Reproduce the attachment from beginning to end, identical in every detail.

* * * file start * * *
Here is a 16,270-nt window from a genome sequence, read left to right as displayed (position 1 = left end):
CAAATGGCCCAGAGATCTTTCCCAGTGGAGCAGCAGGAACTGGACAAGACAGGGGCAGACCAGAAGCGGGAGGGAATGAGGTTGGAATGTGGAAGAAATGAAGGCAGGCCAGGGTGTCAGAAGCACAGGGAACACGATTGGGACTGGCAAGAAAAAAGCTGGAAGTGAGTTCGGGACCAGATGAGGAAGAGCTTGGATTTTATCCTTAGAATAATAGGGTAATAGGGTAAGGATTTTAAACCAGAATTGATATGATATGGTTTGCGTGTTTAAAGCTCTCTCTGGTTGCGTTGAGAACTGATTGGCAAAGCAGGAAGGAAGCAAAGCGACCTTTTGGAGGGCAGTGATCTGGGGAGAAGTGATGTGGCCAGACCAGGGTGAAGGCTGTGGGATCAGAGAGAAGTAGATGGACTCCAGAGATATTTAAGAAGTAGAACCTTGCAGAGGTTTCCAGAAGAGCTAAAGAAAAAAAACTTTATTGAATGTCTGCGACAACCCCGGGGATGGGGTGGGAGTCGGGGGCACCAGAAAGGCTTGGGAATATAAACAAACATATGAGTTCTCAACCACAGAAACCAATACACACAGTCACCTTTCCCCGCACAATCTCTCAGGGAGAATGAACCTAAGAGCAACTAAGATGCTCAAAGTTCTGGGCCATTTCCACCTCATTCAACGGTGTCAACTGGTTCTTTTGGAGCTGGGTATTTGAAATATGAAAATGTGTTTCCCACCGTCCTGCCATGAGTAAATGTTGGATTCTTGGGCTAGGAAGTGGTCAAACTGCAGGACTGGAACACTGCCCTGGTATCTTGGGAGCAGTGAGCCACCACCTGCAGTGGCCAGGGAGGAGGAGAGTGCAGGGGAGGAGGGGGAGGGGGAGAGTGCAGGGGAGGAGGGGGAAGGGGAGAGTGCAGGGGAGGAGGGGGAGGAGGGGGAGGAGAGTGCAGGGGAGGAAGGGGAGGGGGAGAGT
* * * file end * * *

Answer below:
Here is a 16,270-nt window from a genome sequence, read left to right as displayed (position 1 = left end):
CAAATGGCCCAGAGATCTTTCCCAGTGGAGCAGCAGGAACTGGACAAGACAGGGGCAGACCAGAAGCGGGAGGGAATGAGGTTGGAATGTGGAAGAAATGAAGGCAGGCCAGGGTGTCAGAAGCACAGGGAACACGATTGGGACTGGCAAGAAAAAAGCTGGAAGTGAGTTCGGGACCAGATGAGGAAGAGCTTGGATTTTATCCTTAGAATAATAGGGTAATAGGGTAAGGATTTTAAACCAGAATTGATATGATATGGTTTGCGTGTTTAAAGCTCTCTCTGGTTGCGTTGAGAACTGATTGGCAAAGCAGGAAGGAAGCAAAGCGACCTTTTGGAGGGCAGTGATCTGGGGAGAAGTGATGTGGCCAGACCAGGGTGAAGGCTGTGGGATCAGAGAGAAGTAGATGGACTCCAGAGATATTTAAGAAGTAGAACCTTGCAGAGGTTTCCAGAAGAGCTAAAGAAAAAAAACTTTATTGAATGTCTGCGACAACCCCGGGGATGGGGTGGGAGTCGGGGGCACCAGAAAGGCTTGGGAATATAAACAAACATATGAGTTCTCAACCACAGAAACCAATACACACAGTCACCTTTCCCCGCACAATCTCTCAGGGAGAATGAACCTAAGAGCAACTAAGATGCTCAAAGTTCTGGGCCATTTCCACCTCATTCAACGGTGTCAACTGGTTCTTTTGGAGCTGGGTATTTGAAATATGAAAATGTGTTTCCCACCGTCCTGCCATGAGTAAATGTTGGATTCTTGGGCTAGGAAGTGGTCAAACTGCAGGACTGGAACACTGCCCTGGTATCTTGGGAGCAGTGAGCCACCACCTGCAGTGGCCAGGGAGGAGGAGAGTGCAGGGGAGGAGGGGGAGGGGGAGAGTGCAGGGGAGGAGGGGGAAGGGGAGAGTGCAGGGGAGGAGGGGGAGGAGGGGGAGGAGAGTGCAGGGGAGGAAGGGGAGGGGGAGAGT